There was a time when the Pocono Mountains in Pennsylvania weren’t respected as a ski destination. But with improvements in snowmaking, new trails, night skiing, lots of outside activities and a major highway to get you there, the Pocono Mountains are one of the top ski areas in the East for all types of skiers. Six resorts service the area — Big Boulder, Jack Frost, Camelback, Alpine, Shawnee and Blue Mountain.
Camelback Ski Area near Tannersville, Pa., is the biggest resort in the Poconos with 33 trails and 13 lifts, including two quad chair lifts.
The Poconos also can be more than a one-day ski adventure. With most of the slopes within a few miles of each other along Route 80, visitors can stay in a reasonably priced, centrally located motel and try a different mountain everyday. Or they could plan a luxury weekend or multi-day stay at one of the many slope-side accommodations available — some with pools and fireplaces.
Here’s a summary of each of the ski areas.
Big Boulder/Jack Frost
Big Boulder and Jack Front ski resorts are located at exit 284 on Rt. 80 in Blakeslee, Pa. They are about 10 minutes apart and both are under the same management called “The Big Two.” Lift tickets for one resort is honored at the other.
Big Boulder is the older of the two and was the first commercial ski resort in Pennsylvania, opening in the mid-1940s. It’s the smallest of the Poconos ski slopes with just 14 trails (seven lifts), but offers night skiing. Big Boulder’s base lodge resembles a Swiss Village and the slopes have names such as Edelweiss, Draufanger (Daredevil) and Tannenbaum. Tannenbaum has a single tree right in the middle of the slope for skiers to negotiate.
Jack Frost is geared more to the intermediate skier because of its narrower trails. It has 25 trails (seven lifts) and the base lodge is at the top of the mountain, so you ski down to the lifts. Both have a program called “Kid C’n Ski” for children ages 3-8. Another lesson program allows guests to schedule their own start and stop times. The Big Two offers slope-slide accommodations with shuttle bus service on weekends between the two resorts. These two resorts, as do all the others mentioned here, have snowboarding and special hills for snowtubing. Jack Frost also offers snowmobiling.
Located at exit 299 in Tannersville, it is the biggest resort with 33 trails and 13 lifts, including two quads. Camelback has snowmaking on all trails and was one of the first in the Poconos to offer night skiing. There are lots of lesson plans for families, with full-day and half-day programs available seven days a week for kids. Children shorter than 46 inches ski for free.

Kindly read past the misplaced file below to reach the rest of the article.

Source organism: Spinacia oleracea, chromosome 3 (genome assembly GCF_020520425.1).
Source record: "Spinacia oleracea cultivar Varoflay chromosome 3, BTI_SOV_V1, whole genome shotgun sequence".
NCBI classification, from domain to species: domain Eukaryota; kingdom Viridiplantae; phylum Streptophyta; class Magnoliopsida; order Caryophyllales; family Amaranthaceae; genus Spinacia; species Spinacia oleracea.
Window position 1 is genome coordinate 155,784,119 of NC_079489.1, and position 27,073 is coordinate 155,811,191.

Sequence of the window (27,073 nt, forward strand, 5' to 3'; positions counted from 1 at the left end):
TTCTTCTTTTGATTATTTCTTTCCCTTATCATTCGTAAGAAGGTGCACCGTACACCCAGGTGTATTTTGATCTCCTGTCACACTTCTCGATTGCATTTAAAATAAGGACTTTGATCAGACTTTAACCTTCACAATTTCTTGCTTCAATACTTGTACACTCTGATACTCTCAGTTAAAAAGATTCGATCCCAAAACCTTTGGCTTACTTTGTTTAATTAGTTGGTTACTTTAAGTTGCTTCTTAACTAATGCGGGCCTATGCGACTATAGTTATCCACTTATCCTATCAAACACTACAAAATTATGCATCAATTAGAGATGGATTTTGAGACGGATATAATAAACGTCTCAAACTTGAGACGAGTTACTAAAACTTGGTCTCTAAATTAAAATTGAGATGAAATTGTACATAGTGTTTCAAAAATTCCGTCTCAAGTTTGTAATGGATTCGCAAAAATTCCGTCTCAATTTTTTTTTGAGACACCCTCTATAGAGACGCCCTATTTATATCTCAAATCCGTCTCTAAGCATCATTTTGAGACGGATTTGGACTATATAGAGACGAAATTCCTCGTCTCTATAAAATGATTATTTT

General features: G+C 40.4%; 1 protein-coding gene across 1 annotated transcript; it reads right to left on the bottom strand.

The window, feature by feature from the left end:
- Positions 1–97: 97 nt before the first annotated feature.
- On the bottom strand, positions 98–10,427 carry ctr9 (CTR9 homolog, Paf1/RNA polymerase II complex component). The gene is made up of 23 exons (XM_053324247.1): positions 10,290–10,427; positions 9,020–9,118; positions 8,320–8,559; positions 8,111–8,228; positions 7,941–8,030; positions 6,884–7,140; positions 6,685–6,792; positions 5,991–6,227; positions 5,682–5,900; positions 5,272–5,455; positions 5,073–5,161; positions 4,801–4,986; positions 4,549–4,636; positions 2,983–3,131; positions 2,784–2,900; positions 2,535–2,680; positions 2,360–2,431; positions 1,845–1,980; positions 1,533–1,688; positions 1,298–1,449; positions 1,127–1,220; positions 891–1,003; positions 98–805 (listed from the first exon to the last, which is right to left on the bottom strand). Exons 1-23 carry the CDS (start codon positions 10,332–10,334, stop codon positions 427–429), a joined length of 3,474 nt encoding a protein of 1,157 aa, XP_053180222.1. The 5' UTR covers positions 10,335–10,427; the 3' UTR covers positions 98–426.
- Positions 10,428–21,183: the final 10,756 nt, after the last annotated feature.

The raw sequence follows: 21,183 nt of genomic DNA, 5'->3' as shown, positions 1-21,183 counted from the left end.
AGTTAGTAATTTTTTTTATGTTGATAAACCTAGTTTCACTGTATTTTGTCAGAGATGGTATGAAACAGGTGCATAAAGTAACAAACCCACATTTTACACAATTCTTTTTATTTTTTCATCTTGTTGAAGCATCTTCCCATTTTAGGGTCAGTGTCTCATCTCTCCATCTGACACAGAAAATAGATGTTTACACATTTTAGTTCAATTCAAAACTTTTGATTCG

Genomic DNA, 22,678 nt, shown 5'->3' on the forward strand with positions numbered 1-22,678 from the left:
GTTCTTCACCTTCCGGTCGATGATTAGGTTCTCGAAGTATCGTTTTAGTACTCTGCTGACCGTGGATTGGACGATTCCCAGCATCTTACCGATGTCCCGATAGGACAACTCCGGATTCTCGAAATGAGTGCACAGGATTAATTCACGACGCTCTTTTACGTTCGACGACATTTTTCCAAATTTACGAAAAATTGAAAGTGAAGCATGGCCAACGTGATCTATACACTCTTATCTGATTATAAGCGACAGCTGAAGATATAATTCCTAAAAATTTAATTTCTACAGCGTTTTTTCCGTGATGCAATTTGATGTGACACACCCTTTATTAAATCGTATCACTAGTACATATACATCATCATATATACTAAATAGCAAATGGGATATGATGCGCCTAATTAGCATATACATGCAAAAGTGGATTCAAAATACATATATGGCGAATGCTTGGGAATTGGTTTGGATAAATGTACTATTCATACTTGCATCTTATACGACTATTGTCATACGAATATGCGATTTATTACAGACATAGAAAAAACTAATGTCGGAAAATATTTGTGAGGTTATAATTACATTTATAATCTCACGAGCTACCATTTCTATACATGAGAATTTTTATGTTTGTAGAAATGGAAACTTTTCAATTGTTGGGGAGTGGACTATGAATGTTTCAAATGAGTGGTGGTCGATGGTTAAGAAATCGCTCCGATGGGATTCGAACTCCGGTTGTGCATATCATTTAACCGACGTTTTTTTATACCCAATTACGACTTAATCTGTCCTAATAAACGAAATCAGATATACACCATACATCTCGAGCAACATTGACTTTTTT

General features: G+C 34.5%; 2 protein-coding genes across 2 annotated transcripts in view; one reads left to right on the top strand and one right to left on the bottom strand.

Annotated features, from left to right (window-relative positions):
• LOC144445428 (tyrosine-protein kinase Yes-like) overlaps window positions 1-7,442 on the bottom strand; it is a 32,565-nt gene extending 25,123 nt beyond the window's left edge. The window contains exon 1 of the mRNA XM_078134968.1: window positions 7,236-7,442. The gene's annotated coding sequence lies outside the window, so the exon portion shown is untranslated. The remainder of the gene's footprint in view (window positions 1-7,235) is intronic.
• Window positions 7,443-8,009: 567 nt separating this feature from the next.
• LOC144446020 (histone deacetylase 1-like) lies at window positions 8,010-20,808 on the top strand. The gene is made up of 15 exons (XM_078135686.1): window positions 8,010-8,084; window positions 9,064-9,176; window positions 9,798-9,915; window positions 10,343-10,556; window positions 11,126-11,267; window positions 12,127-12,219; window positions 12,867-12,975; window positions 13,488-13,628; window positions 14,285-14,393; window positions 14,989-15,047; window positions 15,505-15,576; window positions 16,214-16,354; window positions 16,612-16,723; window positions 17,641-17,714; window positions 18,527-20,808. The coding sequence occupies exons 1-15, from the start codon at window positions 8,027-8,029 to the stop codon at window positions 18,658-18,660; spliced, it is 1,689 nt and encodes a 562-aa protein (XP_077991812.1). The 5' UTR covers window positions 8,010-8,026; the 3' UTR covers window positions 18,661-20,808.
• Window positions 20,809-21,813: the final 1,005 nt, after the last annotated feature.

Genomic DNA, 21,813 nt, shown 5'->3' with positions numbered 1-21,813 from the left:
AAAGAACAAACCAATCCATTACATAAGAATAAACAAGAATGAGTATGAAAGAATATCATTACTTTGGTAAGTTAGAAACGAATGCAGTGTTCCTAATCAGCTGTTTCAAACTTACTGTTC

Camelback caters to the intermediate and beginner, as only 15 percent are black diamond trails. But some of the beginner trails pack some punch. Kids enjoy Bactrian with its side trails through the trees. The moguls on intermediate Big Pocono Run can be tough after some new snow. There are several hotels near the slopes as well as Camelback’s own townhouses.
Alpine and Shawnee are both off exit 309, near the Delaware Water Gap.
Alpine in Analomink is the smaller of the two resorts with 21 trails (three lifts), but that’s its charm. You almost can’t lose anyone as all trails eventually pass by the base lodge.
Alpine offers four-week ski and board programs on weekends for kids 4-12, which includes lift ticket, lunch and instructions. Most middle-intermediate skiers probably could traverse all of Alpine’s trails, including four of the five black diamonds. Alpine’s biggest challenge is getting off the lift. They’re quite steep and many novices find themselves tangled at the bottom, but Alpine’s ski patrol is quick to the scene of spills. There’s also ski/stay packages at local lodges.
Most middle-intermediate skiers probably could traverse all of Alpine Ski Resort’s trails.
Shawnee in Shawnee-on-Delaware has 23 trails (nine lifts), night skiing and makes snow on all its trails. Skiers will find a little younger crowd at Shawnee for it’s one of the closest resorts from the metro areas. Just watch for those over-enthusiastic downhillers and snowboarders. One of the nicer trails is an intermediate called Delaware, which runs along the left side of the mountain. Most skiers can take the lifts to Shawnee’s top, but be careful, which trail you take halfway down. Four black diamonds — Arrowhead, Tomahawk, Tecumseh and Lenape — complete some blue and green runs.
Shawnee offers early-season ticket books for ski and boarding lessons, equipment and others for snowtubing. Kids lessons start at age 4 and progress to Mountain Cruisers (skiers) and Young Riders (boarders) at age 15. The Northslope townhouse/chateau is located across from the mountain, and Shawnee Village is a short shuttle ride away. Other accommodations are within an easy drive.
Blue Mountain in Palmerton is probably the least known ski area in the Poconos for it’s about 30 miles south of Rt. 80, off exit 302A. However, Blue Mountain has the steepest vertical in Pennsylvania at 1,053 feet. It offers 27 trails and seven lifts. The main lodge sits near the top of the Vista trail, so skiers can warm up before hopping the lifts. Or they can continue on the intersecting and twisty Burma Road for an opening run of more than 5,500 feet.
At the center of the mountain is an intermediate trail, Lazy Mile, which is almost that, at 5,000 feet long. Both Lazy Mile and Burma Road are designated “slow skiing trails,” so no racing is allowed. Blue Mountain’s toughest runs are double diamond Challenge, and a double diamond mogul field appropriately called, “Falls.” There’s free babysitting during the week. Lodging is just a short drive away.
For more information, on these ski areas contact:
P.O. Box 702
Blakeslee, PA 18610-0702
P.O. Box 703
Blakeslee, PA 18610-0703